The dial of the watch is the same classic design that has been with us since 2012 with the only change, well documented now, the shield and smiley-face text changes. I’m glad that Tudor never went down the Pelagos road with copious amounts of text on the dial.
While some people have questioned Tudor’s use of the riveted bracelet and the stepped design, I find it fitting again with the style of the watch. Besides this, I am a constant strap changer and already have the fabric strap on order, another olive canvas and leather number from Crown and Buckle as well as a multitude of NATO’s. I wouldn’t ever let a strap stop me from buying a watch.
While I understand that the dial is slightly domed, it doesn’t look to be. It looks quite flat. It also looks to have a slightly less textured dial from memory, but I may be mistaken. Overall it presents as a lovely chocolatey brown or black depending on the light. The pips are also unchanged and are beautifully applied gold indices with highly luminous green plots. Given the dial has lost 2 mm in diameter, it is no less readable and as someone that now needs to wear reading glasses, I have no trouble reading the dial without them even with a quick cursory glance. Under a loupe, the attention to detail is what you would expect from Tudor and every bit as good as my Explorer. The bezel has been a topic of discussion on the forum boards without any clear consensus as to gold or silver being the preferred choice. Wearing the watch and looking at it (a lot), I love what they have done here. The matte finish of the aluminium insert almost looks like a soft plasticine at times. While some people have a fear of scratching and would have prefered ceramic, I think the aluminium fits in more with what Tudor seem to have been trying, very successfully, to accomplish.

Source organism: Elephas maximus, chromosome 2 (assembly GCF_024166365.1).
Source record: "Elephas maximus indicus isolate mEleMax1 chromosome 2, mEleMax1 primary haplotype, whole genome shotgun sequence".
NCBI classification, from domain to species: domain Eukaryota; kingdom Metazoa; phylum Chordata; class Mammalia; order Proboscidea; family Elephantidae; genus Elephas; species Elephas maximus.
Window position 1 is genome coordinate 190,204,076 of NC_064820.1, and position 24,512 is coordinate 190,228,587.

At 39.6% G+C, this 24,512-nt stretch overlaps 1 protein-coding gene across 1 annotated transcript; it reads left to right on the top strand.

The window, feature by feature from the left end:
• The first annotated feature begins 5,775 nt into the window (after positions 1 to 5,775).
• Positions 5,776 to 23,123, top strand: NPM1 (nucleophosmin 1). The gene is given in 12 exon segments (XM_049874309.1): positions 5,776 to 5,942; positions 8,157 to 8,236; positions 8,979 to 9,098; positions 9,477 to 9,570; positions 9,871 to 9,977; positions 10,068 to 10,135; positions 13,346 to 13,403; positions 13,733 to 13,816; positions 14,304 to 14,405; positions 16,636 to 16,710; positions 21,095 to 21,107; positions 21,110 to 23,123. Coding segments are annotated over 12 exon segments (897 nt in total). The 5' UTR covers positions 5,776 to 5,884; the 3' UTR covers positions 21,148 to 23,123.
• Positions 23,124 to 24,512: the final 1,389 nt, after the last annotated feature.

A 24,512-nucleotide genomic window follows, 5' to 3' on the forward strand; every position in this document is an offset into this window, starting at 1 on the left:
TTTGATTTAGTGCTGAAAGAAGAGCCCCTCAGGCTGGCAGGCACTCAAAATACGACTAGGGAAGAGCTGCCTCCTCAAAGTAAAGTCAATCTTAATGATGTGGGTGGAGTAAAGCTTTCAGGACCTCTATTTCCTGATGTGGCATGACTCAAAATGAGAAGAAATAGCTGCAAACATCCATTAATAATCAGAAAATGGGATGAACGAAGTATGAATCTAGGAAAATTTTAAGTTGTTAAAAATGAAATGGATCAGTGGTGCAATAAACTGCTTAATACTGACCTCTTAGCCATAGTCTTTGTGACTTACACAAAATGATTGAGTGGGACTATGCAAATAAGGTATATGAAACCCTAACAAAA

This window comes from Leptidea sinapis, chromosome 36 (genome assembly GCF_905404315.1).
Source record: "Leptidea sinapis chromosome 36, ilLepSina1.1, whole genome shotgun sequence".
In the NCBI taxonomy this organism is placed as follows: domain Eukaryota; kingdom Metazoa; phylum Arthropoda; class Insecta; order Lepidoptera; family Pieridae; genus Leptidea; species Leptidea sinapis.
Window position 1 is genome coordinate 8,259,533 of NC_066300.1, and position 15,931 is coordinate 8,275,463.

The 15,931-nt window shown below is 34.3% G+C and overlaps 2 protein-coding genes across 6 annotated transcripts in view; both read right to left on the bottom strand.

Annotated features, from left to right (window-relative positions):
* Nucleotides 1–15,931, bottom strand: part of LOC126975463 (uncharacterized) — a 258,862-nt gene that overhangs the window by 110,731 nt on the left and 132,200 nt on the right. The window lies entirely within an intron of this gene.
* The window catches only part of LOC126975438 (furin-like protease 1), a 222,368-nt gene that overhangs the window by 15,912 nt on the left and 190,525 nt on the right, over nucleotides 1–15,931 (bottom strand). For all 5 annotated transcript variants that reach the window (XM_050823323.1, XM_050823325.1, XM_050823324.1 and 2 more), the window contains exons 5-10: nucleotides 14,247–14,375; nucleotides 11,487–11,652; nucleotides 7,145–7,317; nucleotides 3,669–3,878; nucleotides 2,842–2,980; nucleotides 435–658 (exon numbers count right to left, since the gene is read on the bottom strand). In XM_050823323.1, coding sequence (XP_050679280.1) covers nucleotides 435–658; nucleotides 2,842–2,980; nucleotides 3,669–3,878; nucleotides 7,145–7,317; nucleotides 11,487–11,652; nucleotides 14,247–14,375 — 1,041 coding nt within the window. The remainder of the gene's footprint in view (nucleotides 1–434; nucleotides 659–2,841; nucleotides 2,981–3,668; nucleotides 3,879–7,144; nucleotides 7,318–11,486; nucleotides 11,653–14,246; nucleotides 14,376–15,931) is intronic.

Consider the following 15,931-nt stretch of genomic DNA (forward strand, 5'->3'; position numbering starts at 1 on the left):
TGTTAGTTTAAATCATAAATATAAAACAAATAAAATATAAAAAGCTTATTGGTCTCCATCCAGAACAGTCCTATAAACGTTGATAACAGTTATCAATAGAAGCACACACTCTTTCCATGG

Due to the decrease in case height down to 11.9mm the crown has also had to be reduced in size from the standard Black Bay and now comes in at 6.8mm. The rose logo still adorns the face of the crown but rather than being a sunken rose into the face, the 58 has the rose logo raised on the face. The domed sapphire crystal is done in the same way as the previous Black Bays. Both of these features can be seen in the photo provided.
The Black Bay 58 still has a design that wears bigger than it is. Look at photos online of it side by side with an older Submariner at 40mm and you might think that the 58 is the larger watch. This is looking straight down at the dial and with the side profile. On the wrist, this is still a substantial watch but rather than a block of metal working the arm muscles, we have a svelte piece of horology that can just as easily slip under a cuff and be ready for a day in the office as being the weekend go to watch. With 70 hours of power reserve, it’s just as easily put down for the weekend and then strapped on again come Monday without adjusting anything.